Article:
Below the surface

Below the surface, things are not always what they seem. Some years ago I went scuba diving in the Florida Keys with my friend Courtney. It was boat diving – the dive master takes you and all the equipment out on a motorboat to some spot where there is a particularly beautiful reef, then you suit up, go down off the side of the boat and explore the reef while he waits up on the surface.

Those of you who”ve done it know that scuba diving is a lovely but somewhat peculiar experience, from a social perspective. One moment you and your friend are chatting away in the boat, talking about whatever, and then suddenly you are both plunged into a world of total silence – a kind of self-imposed deafness – in which all you can do is gesture and point. Communication is abruptly reduced to the equivalent of “check out this thing over here,” and, “wow, that’s a cool eel, isn’t it?” But it’s really ok. You didn’t come all the way out here to chat. You can do that over a beer on shore afterward, comparing notes about the school of clown fish you both saw, or the barracuda that swam by, almost close enough to touch.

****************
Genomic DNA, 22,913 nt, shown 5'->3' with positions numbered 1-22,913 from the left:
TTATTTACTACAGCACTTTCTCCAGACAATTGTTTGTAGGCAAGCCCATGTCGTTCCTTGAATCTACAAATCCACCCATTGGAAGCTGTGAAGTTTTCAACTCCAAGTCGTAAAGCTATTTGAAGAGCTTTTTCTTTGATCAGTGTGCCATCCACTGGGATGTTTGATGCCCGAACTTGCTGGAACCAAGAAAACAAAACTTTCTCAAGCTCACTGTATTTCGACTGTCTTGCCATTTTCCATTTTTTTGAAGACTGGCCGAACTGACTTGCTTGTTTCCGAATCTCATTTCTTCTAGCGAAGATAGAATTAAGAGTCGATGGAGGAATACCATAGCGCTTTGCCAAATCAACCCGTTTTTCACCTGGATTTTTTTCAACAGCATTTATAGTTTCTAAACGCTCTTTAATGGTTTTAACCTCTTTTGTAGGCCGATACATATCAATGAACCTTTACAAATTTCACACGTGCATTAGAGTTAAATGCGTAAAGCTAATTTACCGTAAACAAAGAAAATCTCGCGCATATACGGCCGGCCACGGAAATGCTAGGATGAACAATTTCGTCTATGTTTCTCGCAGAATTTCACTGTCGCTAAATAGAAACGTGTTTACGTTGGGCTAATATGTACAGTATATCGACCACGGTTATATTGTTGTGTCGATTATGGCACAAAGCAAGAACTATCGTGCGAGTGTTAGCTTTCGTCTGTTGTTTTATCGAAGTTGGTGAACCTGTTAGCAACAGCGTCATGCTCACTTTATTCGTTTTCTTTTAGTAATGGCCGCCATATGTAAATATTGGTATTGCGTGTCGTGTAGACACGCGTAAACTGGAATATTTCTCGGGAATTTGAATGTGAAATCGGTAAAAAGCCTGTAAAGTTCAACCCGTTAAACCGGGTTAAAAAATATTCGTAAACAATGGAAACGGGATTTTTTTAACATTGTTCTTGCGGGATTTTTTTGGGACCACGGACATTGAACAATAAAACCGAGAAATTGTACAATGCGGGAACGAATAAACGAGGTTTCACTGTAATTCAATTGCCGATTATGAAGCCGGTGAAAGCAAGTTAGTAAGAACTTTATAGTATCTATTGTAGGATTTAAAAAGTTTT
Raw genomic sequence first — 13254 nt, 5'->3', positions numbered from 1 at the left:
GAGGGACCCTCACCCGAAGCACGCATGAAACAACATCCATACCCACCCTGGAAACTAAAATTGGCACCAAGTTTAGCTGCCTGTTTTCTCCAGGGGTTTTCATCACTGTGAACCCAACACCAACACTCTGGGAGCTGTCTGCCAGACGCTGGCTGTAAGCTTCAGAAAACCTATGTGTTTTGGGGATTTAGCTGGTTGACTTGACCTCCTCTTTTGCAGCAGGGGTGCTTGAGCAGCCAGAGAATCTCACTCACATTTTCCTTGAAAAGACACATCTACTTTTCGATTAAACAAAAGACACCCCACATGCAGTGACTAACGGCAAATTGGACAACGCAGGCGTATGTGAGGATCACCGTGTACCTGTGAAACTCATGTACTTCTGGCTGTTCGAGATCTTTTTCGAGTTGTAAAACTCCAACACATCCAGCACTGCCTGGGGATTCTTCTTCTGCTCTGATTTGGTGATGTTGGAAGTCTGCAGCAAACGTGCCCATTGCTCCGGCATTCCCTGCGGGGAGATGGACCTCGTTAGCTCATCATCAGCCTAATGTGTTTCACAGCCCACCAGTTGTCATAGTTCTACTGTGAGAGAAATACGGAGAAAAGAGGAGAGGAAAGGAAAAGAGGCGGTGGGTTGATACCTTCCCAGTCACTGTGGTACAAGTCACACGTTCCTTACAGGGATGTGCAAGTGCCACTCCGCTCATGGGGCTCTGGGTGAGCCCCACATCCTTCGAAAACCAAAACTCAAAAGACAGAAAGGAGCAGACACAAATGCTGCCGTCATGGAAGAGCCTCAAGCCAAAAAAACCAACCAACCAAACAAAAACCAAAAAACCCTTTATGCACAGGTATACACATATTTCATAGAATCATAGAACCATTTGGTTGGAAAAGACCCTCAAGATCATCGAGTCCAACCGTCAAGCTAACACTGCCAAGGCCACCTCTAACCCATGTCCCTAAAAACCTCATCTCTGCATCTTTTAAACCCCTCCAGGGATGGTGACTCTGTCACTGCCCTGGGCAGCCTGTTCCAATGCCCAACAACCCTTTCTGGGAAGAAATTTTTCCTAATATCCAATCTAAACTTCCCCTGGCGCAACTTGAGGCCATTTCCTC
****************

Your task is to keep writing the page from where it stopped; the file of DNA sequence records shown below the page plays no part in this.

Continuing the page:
On this particular day there were only four passengers on the boat – the two of us and a couple that at first seemed very quiet. Courtney and I soon realized that they were quiet because they were deaf – from time to time one of them would sign something, and the other would sign back. By the time we were all suiting up the other couple were signing continuously, presumably discussing all the things they were hoping to see on the dive.

Finally everyone was ready to dive, the dive master gave everyone’s equipment a last safety check, and one by one the four of us went over the side. It took me a while after we were submerged, plunged into a world of watery silence, to register the fact that the other couple had not even paused in their conversation. There below the surface, swimming through the coral reefs, amidst the sunfish and clown fish, moray and barracuda, the two of them were still chatting merrily away, while Courtney and I looked on in dumb astonishment.

It was a humbling experience.

One thought on “Below the surface”

  1. That reminded me of an interesting rant about programmers that can’t touch type. It’s like a world with self imposed communication limitations.

    Hopefully one day we can thought-send and be done with all these sloppy mediums of communication.

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